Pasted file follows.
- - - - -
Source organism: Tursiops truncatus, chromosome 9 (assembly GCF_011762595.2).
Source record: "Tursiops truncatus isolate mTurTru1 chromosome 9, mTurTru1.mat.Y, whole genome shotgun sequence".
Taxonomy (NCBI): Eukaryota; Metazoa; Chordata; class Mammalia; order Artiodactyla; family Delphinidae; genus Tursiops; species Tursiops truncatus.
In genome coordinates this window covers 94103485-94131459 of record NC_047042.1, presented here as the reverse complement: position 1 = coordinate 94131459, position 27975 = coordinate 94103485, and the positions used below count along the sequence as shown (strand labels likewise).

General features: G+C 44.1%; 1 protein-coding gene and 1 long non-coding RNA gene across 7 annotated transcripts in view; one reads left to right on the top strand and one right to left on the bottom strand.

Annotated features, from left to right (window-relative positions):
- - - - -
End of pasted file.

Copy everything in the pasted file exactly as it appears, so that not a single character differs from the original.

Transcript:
Source organism: Tursiops truncatus, chromosome 9 (assembly GCF_011762595.2).
Source record: "Tursiops truncatus isolate mTurTru1 chromosome 9, mTurTru1.mat.Y, whole genome shotgun sequence".
Taxonomy (NCBI): Eukaryota; Metazoa; Chordata; class Mammalia; order Artiodactyla; family Delphinidae; genus Tursiops; species Tursiops truncatus.
In genome coordinates this window covers 94103485-94131459 of record NC_047042.1, presented here as the reverse complement: position 1 = coordinate 94131459, position 27975 = coordinate 94103485, and the positions used below count along the sequence as shown (strand labels likewise).

General features: G+C 44.1%; 1 protein-coding gene and 1 long non-coding RNA gene across 7 annotated transcripts in view; one reads left to right on the top strand and one right to left on the bottom strand.

Annotated features, from left to right (window-relative positions):